bow parts

Sarah Fromenthal

ProStaff EvoOutdoors

Photo Credits:  to my amazing Nanny  Jo Ann LeBoeuf .

Be sure to check out her stunning work at www.joannleboeuf.com or her Facebook Page.

Got Wild Turkey?

Wild Turkey (Eastern) Feathers

Bagged a few wild turkeys this season and tired of frying it or cooking it the same old boring way? Try adding a little Cajun flair by transforming it into a sauce piquante (pronounced: sos-pee-kont).  Sauce piquante (which literally means hot; spicy)  is a spicy tomato based stew and can be made with a wide variety of meats including just about any wild game (and some fish).

Sarah Turkey HuntingBecause this was my first season actively pursuing turkey, I spent it tagging along with my dad and a few friends, observing and soaking in their every move like a sponge.  Although I had a few close calls, the score is still Longbeards – 1  Blondie – 0.  Knowing this, an awesome friend of mine graciously donated some of their surplus turkey meat (and even a turkey fan to add to my collection of antlers and various animal tails until I can get one of my own).

After the rush of having my hair stand on end from getting gobbled at up close and personal, I am officially hooked and have made it my personal mission to become more proficient at calling before next season. Heck maybe I’ll even luck up and bag my own trophy.

Wild Turkey Sauce Piquante:

 Ingredients

Ingredients:

  • 1-2 lbs of chopped wild turkey breast
  • 3/4 Cup White flour
  • 3/4 Cup of Vegetable oil
  • 1 Yellow Onion & 2 green bell peppers chopped small
  • 1/3 cup chopped green onions
  • 1/3 cup Fresh chopped Parsley
  • 6 Cloves of garlic (minced)
  • 8 oz can of tomato sauce
  • 6 oz can of tomato paste
  • 8 oz can of stewed tomatoes (drained)
  • 8 oz can of diced tomatoes (drained)
  • Cooked White Rice
  • 6 Whole dried bay leaves
  • Seasonings: Black pepper, Cayenne Pepper, Garlic Powder, Louisiana Hot Sauce,  Onion Powder, Tony’s Creole Seasoning, and Zatarain’s Liquid Crab Boil (optional)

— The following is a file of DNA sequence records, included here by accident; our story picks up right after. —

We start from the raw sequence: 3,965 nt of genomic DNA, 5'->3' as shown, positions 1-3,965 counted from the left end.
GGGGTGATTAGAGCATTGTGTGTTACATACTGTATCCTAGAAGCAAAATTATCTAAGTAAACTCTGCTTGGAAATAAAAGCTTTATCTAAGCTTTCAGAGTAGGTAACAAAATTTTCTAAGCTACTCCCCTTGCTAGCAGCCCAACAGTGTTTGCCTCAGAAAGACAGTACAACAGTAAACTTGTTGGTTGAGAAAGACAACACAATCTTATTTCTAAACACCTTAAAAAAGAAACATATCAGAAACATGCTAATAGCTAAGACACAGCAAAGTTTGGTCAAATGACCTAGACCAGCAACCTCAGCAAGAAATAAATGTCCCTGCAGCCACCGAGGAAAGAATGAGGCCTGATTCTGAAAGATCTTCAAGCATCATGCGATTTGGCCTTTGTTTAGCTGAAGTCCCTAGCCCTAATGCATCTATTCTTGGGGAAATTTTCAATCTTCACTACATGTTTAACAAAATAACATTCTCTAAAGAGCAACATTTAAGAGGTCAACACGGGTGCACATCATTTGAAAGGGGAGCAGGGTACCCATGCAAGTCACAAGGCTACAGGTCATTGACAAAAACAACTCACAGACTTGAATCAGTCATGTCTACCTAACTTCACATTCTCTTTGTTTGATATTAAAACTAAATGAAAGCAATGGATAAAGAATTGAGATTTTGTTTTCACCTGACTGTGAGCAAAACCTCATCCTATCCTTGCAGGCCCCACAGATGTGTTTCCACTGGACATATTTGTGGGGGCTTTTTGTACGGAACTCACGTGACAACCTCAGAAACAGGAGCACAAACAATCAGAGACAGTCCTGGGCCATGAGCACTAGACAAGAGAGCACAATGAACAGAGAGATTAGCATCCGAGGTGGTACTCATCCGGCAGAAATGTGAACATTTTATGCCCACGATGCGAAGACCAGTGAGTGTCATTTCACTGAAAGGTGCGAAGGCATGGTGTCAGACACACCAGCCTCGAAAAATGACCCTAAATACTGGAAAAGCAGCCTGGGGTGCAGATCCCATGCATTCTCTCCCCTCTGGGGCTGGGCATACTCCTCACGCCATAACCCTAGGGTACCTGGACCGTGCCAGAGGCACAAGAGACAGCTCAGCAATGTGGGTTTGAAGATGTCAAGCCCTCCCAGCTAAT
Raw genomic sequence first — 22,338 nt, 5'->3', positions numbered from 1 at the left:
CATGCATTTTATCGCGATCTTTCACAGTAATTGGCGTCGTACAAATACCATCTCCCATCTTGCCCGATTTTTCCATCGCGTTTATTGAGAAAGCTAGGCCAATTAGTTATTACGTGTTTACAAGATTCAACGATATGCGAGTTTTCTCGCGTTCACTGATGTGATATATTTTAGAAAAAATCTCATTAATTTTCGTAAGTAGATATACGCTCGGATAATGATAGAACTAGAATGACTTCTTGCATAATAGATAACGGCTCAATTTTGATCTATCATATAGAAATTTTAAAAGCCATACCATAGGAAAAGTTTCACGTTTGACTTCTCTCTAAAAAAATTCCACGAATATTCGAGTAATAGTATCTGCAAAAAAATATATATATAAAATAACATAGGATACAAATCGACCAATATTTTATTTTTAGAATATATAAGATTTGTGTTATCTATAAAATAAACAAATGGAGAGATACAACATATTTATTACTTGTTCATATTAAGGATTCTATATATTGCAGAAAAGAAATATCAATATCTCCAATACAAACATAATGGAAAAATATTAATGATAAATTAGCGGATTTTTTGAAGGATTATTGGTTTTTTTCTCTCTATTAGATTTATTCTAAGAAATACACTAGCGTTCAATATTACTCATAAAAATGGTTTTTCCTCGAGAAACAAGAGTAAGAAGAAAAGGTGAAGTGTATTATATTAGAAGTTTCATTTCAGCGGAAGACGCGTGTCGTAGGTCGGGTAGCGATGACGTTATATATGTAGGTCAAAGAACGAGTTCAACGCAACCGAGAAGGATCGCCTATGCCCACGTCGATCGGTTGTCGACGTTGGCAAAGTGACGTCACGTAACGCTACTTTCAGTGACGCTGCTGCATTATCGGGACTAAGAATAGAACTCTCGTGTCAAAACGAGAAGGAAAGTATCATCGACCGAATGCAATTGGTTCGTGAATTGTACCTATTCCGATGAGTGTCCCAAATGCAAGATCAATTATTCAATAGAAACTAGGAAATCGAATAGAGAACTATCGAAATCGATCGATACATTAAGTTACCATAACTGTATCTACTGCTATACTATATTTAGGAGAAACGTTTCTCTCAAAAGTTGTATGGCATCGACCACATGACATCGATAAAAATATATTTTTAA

Roux (French thickening agent):

Mix flour and oil and cook until chocolate-brown.

  • Stove top method:  Cook on medium heat stirring frequently until desired color is achieved. 
  • Microwave method: Cook for 1 minute on full power. Stir. Continue cooking in 20-30 second intervals stirring between each until desired color is achieved. (I personally use the microwave method because it’s basically fool-proof)

Caution: If roux smells burnt, then it is and will ruin your dish! Do NOT try and save it by adding more flour or oil.   Start with a fresh batch and stir more frequently.

Sauce Piquante:

  • Season turkey with seasonings listed in ingredients (WARNING: Only use a drop or two of crab boil) and sear in a large pot until thoroughly cooked. (This is a good time to begin to prepare your roux… either microwave or stove top method)
  • Toss in bell peppers, garlic, green onions, yellow onions, and parsley and cook until tender. Mix in cans of  diced tomatoes, stewed tomatoes, and tomato paste with the vegetables, and let cook down for about 7 minutes before adding tomato sauce and about 8 oz of water.
  • Once sauce is bubbling, slowly stir in roux until well integrated.  Sauce should have a consistency of a thin spaghetti.
  • Add in Bay leaves and any additional seasonings to taste. Remember flavors will enhance during cooking so don’t over season. ( I do not feel that I am qualified to give measurements on seasonings being that I’m from south Louisiana and prefer mine blazing hot!)
  • Allow to simmer on low heat for a few hours (or overnight in a slow cooker).
  • Serve over white rice with green onion and parsley for garnish.

 Wild Turkey Sauce Piquante

To outfit your next turkey adventure (or any outdoors adventure) check out EvoOutdoors.